August 18 - September 25, 2006
Andrew Smith Gallery celebrates Indian Market 2006 with an exhibit titled Drought by Hopi photographer, Victor Masayesva, Jr., with an opening reception for the artist on Friday, August 18 from 5 to 7 p.m. Victor Masayesva, Jr., who lives in Hopi, Arizona, is a distinguished photographer and filmmaker known for blending traditional photographic techniques with digital imaging, drawing, hand coloring and collage. Over the years he has focused on the struggles of Native People to retain their identity, culture and spirituality against enormous obstacles.
Masayesva's earlier bodies of work have explored such issues as reappropriation, government encroachment on sacred sites, historical biases, environmental destruction, and limitations of human perceptions and sensitivity.
Drought deals with the Southwest's ongoing severe drought of 2006 and its impact on Hopi communities who depend solely on rainfall to grow their crops. Although Masayesva does not directly address the subject of global warming, its ramifications cannot but be underscored. Masayesva creates digital collages from an amalgamation of stories, symbols, natural objects and actual places. He brings to this body of work insights from the fields of biology, ecology, humanity, history, and planetary energy, along with concepts and traditions from the Hopi people. Rooted in Hopi cosmology, Masayesva explores a devastating reality meaningful to all people. Drought is Masayesva's fifth show at Andrew Smith Gallery. The exhibit continues through September 26, 2006.
Masayesva will be signing copies of his new book Husk of Time: The Photographs of Victor Masayesva, published by the University of Arizona Press: Tucson, 2006, with an introduction by anthropologist Beverly R. Singer from Santa Clara Pueblo. Husk of Time chronicles thirty years of photographs by Masayesva. It includes essays by him that ponder such subjects as sovereignty and sacredness; the relationship between language, images and text; recent wars in the Middle East, and Hopi experiences and prophecies about famine, drought, disease and death.
In his essays Masayesva draws on his own memories and stories passed down by elders, family and friends. He describes growing up in Hoatvela (Juniper Slope), a place where "you carried wood chips and bark with you when you were very young, branches as you grew stronger. When you reached adolescence you cut and carried wood. When you started your family you hauled piñon and juniper logs from miles away. When you reached old age you carried a wood cane . . ." Masayesva introduces readers to a honakti, (a woman who lost her mind), an uncle who instructed him to nawakna, (pay respect to everything upon waking up), and an apocalyptic figure called Pahana who first purifies the world before ushering in a peaceful age. The photographs track Masayesva's art making from the early 1970s to the present.
The Hopis' survival has always depended on prayers for favorable weather conditions. For over 1,300 years the Anasazi and later the Hopi have inhabited a region of high, arid mesas where rain fall averages less than 10 inches a year. No constant rivers or streams flow through the territory, though a few permanent springs provide the people with drinking water. In times of drought survival becomes marginal. Although there have been droughts before, the drought of 2006 is the worst in memory. No crops survived spring planting this year, a fact that would have meant starvation in the past. In the present it may mean a further alienation from life giving forces.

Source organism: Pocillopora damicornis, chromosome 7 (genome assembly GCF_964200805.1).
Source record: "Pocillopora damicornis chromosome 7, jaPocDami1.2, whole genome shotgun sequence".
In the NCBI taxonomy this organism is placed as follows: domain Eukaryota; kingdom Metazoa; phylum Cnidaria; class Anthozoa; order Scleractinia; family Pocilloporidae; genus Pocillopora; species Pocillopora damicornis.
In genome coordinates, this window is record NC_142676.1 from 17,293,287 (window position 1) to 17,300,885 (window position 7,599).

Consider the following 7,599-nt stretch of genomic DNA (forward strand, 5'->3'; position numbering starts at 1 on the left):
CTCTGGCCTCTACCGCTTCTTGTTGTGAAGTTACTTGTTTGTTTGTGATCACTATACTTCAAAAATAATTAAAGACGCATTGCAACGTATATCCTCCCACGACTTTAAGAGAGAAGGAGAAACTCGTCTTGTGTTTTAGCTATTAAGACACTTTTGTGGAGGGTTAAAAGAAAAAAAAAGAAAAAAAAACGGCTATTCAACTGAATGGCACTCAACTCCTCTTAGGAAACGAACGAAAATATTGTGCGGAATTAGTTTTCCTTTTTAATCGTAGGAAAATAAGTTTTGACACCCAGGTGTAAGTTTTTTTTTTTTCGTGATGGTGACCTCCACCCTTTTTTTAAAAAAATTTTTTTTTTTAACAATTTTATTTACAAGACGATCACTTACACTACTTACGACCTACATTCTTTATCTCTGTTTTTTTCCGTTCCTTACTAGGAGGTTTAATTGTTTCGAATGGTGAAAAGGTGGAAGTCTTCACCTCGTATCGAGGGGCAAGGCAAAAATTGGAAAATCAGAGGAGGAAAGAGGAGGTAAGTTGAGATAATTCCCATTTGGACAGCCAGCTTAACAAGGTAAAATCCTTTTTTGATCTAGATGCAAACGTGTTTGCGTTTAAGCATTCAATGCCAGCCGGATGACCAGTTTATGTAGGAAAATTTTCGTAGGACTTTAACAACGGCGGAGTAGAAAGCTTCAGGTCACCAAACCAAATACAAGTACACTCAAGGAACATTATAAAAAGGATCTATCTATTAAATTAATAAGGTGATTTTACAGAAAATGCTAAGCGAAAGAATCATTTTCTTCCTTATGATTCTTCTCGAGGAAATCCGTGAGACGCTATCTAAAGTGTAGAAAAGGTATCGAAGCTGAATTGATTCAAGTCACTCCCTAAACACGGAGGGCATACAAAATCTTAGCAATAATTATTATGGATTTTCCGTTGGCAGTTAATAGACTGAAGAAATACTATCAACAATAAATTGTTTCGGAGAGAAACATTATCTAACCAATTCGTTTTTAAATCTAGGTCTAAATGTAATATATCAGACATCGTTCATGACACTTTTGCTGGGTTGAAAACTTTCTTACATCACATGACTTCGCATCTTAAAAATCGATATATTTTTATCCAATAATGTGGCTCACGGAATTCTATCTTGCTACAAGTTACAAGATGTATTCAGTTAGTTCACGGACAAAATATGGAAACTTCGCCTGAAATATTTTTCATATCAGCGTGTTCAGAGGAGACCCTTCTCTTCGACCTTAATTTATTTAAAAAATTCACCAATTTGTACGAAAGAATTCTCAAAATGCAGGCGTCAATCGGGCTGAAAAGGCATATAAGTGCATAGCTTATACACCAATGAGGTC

HISAT SINOM (ANCIENT)
In "Hisat Sinom (Ancient)" Masayesva evokes the memory of a massive drought that occurred in the southwest in the 1200s when many ancient villages were abandoned. He photographed the Hisat Sinom ruin at Mesa Verde, perched in a massive cliff ledge, contrasting remnants of houses and storage units with a cluster of basket-shaped swallow's nests. Mesa Verde, a place of empty containers, is an image of abandonment.
In early spring 2006 Masayesva photographed a Hopi Buffalo Dancer, a man dressed as a spirit, who dances in winter to bring snow and rain for spring planting. In the photograph the dancer is depicted in colorful turquoise and white paint that contrasts with the warm brown skin of his bare chest. His white skirt is embellished with red and black. His feet are clad in brown deer skin boots that prance over the ground. This magical being dances next to a black and white scene of massive stone walls and a snow covered embankment. The snowflakes emanating from his body evoke snow for the spring planting.
BIRD FLOWERS, SPRING 2005
MUYINGWA TUOI/ CORN STACK
Masayesva grew up in Hotevilla, Arizona, on the Hopi Third Mesa. He attended the Horace Mann School in New York City in his teens, and then studied English literature and photography at Princeton University. In 1982 he became director of the Ethnic Heritage Program at Hotevilla, where he worked with the community youth and elders to record Hopi cultural history. Currently Masayesva is working on a film about Hopi runners who make annual pilgrimages to Mexico, a place they connect to water and to their ancestral beginnings.